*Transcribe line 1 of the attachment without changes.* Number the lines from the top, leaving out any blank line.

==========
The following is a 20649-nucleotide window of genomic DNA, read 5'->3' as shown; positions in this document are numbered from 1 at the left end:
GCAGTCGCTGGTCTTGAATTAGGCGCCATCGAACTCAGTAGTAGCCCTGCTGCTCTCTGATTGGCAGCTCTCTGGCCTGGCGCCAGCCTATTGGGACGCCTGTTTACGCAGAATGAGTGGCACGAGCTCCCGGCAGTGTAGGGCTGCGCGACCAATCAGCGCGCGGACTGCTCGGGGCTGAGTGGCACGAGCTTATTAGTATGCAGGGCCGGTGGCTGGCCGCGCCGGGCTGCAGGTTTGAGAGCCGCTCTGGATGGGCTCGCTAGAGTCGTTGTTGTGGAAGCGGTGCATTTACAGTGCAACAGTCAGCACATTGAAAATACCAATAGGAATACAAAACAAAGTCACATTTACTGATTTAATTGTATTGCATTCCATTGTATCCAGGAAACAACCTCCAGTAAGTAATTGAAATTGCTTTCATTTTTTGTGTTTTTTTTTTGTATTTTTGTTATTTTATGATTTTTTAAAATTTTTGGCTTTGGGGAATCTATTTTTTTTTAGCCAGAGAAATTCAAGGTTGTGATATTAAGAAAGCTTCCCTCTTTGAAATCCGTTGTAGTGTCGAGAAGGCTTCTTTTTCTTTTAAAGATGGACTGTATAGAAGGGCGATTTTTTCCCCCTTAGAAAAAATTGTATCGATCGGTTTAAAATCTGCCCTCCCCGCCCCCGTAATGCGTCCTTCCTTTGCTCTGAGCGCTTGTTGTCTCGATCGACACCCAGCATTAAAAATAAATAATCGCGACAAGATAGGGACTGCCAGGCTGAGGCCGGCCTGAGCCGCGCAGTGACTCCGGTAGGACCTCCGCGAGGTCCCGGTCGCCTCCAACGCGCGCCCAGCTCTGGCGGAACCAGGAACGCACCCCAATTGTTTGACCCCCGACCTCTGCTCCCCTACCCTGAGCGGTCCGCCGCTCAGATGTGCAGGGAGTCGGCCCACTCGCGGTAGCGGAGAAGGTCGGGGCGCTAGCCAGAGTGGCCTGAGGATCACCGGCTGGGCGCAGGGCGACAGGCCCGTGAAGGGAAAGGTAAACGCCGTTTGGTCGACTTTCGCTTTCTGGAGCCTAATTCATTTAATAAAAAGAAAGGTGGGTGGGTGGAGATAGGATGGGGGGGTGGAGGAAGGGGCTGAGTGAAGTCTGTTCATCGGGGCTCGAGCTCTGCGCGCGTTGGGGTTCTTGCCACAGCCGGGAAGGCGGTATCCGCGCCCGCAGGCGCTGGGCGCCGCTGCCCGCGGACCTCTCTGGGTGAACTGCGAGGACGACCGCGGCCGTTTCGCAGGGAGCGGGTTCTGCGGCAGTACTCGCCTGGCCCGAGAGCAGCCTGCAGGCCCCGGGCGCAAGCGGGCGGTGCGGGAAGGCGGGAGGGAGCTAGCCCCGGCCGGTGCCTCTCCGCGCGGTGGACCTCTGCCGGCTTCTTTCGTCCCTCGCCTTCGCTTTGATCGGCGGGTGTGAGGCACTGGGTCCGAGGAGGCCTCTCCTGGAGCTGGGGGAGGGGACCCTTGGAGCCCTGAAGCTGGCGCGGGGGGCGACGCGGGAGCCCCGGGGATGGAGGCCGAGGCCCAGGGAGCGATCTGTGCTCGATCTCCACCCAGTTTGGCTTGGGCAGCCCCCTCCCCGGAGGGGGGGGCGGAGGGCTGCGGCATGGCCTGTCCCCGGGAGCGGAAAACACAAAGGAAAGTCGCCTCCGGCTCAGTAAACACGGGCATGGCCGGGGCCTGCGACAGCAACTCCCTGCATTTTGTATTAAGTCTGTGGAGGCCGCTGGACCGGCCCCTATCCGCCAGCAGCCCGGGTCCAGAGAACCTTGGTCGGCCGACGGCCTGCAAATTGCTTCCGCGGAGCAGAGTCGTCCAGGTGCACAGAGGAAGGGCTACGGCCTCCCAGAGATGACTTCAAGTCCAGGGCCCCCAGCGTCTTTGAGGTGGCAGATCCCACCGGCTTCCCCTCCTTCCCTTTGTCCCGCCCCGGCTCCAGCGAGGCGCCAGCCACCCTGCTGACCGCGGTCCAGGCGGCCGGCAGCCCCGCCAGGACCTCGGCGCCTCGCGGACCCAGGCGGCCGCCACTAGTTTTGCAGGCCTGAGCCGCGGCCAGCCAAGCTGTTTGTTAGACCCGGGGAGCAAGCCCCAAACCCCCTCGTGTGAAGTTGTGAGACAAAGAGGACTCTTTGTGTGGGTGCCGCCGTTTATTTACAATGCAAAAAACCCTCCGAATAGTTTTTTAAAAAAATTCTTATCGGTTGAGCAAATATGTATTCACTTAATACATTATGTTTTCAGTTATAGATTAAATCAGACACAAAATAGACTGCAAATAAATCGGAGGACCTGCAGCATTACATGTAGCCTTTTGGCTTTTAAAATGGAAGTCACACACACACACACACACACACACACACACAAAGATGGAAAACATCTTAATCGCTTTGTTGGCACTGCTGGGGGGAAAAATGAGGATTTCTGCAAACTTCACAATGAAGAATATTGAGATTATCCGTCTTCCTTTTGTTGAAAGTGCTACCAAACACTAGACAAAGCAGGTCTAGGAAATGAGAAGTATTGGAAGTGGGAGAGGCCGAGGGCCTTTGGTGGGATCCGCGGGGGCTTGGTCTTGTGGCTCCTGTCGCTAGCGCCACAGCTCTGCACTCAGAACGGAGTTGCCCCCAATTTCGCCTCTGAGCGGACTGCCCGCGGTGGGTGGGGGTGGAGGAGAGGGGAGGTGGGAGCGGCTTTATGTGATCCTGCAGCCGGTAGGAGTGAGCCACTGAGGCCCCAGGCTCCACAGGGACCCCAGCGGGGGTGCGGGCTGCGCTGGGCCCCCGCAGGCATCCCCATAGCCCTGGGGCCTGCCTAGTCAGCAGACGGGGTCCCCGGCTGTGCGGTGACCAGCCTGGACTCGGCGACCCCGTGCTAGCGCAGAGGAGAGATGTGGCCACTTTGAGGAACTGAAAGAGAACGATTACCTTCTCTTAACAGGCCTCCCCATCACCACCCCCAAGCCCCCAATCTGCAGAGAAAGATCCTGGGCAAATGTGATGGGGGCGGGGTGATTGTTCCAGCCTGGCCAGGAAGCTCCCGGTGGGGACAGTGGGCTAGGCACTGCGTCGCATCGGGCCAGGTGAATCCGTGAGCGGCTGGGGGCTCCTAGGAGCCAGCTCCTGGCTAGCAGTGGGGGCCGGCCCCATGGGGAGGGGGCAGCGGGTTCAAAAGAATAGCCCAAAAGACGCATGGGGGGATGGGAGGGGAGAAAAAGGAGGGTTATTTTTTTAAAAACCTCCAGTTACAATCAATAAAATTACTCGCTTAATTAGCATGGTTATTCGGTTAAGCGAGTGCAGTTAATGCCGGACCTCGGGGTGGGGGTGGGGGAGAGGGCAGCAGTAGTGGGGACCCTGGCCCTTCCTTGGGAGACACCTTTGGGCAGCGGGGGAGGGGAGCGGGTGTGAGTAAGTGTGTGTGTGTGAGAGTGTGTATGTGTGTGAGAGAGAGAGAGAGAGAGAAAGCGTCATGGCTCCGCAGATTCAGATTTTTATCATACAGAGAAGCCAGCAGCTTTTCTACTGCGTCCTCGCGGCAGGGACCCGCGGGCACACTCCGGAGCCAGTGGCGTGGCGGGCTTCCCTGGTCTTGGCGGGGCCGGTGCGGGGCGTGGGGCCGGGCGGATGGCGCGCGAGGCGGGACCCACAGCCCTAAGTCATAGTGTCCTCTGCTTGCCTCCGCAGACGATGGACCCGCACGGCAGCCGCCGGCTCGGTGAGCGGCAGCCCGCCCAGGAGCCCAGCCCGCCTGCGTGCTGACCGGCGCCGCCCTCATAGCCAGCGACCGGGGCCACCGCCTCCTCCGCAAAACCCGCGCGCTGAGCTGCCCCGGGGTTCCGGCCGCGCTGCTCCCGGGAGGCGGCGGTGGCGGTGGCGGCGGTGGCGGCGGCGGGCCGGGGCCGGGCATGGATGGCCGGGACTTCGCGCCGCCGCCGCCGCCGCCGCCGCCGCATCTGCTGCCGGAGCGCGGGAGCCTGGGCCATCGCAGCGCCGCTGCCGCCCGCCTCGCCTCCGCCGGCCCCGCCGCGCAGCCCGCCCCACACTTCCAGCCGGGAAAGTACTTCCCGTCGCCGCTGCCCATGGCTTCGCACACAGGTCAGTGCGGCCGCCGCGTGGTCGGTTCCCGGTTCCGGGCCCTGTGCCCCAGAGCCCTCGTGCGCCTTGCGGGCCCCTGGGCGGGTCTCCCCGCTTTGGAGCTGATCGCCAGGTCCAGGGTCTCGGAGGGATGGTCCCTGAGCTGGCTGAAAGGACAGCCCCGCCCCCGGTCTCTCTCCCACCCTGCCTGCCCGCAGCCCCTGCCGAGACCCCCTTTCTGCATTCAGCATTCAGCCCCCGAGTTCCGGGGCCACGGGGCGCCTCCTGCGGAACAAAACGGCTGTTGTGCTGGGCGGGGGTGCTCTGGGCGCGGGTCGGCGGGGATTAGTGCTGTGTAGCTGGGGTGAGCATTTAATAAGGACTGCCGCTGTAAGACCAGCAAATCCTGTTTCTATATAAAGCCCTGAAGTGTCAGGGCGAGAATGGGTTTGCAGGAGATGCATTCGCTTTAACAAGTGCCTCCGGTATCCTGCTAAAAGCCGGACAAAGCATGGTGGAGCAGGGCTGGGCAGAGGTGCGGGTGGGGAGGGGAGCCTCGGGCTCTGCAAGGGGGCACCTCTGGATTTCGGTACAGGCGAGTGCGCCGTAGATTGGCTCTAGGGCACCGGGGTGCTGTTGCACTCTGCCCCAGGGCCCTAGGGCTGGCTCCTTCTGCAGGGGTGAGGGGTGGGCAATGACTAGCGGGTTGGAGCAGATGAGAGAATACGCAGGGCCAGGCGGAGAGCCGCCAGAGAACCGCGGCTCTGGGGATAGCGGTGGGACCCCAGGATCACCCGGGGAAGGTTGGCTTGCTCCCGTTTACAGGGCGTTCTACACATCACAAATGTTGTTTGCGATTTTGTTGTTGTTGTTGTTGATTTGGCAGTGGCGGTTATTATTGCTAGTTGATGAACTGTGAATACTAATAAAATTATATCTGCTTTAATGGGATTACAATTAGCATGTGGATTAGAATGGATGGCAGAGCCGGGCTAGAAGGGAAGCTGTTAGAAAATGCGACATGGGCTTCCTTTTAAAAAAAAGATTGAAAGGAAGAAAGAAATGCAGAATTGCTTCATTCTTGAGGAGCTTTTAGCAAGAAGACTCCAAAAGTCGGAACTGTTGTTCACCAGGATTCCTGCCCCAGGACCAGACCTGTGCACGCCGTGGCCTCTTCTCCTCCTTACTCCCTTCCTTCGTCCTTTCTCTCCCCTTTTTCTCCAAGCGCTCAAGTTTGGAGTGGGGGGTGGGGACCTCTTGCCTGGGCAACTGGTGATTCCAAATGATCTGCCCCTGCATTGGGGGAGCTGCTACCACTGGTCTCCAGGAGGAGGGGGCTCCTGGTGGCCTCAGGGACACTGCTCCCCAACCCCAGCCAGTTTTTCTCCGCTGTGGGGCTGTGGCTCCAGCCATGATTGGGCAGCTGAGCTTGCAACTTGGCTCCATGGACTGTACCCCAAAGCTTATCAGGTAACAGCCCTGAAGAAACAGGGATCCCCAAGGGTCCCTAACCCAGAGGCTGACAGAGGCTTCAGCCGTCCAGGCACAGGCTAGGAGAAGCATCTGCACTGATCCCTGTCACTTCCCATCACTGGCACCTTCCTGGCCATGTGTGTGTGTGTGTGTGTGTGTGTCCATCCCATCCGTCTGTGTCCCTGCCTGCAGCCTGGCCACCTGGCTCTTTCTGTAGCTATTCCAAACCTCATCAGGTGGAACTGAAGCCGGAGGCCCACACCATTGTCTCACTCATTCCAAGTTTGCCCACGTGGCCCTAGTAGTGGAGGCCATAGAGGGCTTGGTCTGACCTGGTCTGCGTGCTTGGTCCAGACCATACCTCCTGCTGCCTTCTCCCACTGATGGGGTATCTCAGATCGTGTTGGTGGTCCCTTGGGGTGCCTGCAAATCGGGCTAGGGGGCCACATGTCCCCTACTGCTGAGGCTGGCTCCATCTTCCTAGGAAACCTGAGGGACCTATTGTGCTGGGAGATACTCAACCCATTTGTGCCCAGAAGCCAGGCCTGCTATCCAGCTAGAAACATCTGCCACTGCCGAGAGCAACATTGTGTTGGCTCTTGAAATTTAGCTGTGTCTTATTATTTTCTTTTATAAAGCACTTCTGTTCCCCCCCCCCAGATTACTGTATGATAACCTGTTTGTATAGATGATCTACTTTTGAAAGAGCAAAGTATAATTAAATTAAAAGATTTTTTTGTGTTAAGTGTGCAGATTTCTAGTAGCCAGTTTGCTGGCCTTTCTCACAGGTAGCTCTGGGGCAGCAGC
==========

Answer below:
The following is a 20649-nucleotide window of genomic DNA, read 5'->3' as shown; positions in this document are numbered from 1 at the left end: